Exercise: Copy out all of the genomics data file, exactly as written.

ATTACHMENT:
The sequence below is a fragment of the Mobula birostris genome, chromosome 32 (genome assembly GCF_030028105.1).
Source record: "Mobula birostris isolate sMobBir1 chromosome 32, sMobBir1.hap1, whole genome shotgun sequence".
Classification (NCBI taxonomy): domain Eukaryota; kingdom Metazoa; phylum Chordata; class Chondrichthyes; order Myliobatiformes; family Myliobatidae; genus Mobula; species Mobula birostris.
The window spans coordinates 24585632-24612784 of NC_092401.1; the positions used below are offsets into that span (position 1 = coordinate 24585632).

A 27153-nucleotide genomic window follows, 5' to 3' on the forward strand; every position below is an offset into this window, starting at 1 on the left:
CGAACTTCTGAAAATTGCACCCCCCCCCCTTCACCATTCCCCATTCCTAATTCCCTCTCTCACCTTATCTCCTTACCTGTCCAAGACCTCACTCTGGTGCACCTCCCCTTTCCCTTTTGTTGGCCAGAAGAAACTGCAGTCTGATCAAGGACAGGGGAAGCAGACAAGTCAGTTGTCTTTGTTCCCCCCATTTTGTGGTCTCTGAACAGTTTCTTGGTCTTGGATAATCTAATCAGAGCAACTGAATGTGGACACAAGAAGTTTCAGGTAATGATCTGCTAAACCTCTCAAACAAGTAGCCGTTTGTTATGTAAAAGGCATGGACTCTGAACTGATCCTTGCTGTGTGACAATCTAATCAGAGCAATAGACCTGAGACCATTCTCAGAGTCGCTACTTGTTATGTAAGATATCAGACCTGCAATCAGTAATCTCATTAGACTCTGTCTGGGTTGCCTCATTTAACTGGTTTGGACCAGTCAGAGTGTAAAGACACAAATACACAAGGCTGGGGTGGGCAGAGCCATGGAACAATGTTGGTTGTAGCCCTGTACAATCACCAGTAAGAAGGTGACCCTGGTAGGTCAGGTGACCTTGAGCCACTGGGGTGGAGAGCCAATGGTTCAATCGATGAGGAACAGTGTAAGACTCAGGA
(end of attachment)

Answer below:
The sequence below is a fragment of the Mobula birostris genome, chromosome 32 (genome assembly GCF_030028105.1).
Source record: "Mobula birostris isolate sMobBir1 chromosome 32, sMobBir1.hap1, whole genome shotgun sequence".
Classification (NCBI taxonomy): domain Eukaryota; kingdom Metazoa; phylum Chordata; class Chondrichthyes; order Myliobatiformes; family Myliobatidae; genus Mobula; species Mobula birostris.
The window spans coordinates 24585632-24612784 of NC_092401.1; the positions used below are offsets into that span (position 1 = coordinate 24585632).

A 27153-nucleotide genomic window follows, 5' to 3' on the forward strand; every position below is an offset into this window, starting at 1 on the left:
CGAACTTCTGAAAATTGCACCCCCCCCCCTTCACCATTCCCCATTCCTAATTCCCTCTCTCACCTTATCTCCTTACCTGTCCAAGACCTCACTCTGGTGCACCTCCCCTTTCCCTTTTGTTGGCCAGAAGAAACTGCAGTCTGATCAAGGACAGGGGAAGCAGACAAGTCAGTTGTCTTTGTTCCCCCCATTTTGTGGTCTCTGAACAGTTTCTTGGTCTTGGATAATCTAATCAGAGCAACTGAATGTGGACACAAGAAGTTTCAGGTAATGATCTGCTAAACCTCTCAAACAAGTAGCCGTTTGTTATGTAAAAGGCATGGACTCTGAACTGATCCTTGCTGTGTGACAATCTAATCAGAGCAATAGACCTGAGACCATTCTCAGAGTCGCTACTTGTTATGTAAGATATCAGACCTGCAATCAGTAATCTCATTAGACTCTGTCTGGGTTGCCTCATTTAACTGGTTTGGACCAGTCAGAGTGTAAAGACACAAATACACAAGGCTGGGGTGGGCAGAGCCATGGAACAATGTTGGTTGTAGCCCTGTACAATCACCAGTAAGAAGGTGACCCTGGTAGGTCAGGTGACCTTGAGCCACTGGGGTGGAGAGCCAATGGTTCAATCGATGAGGAACAGTGTAAGACTCAGGA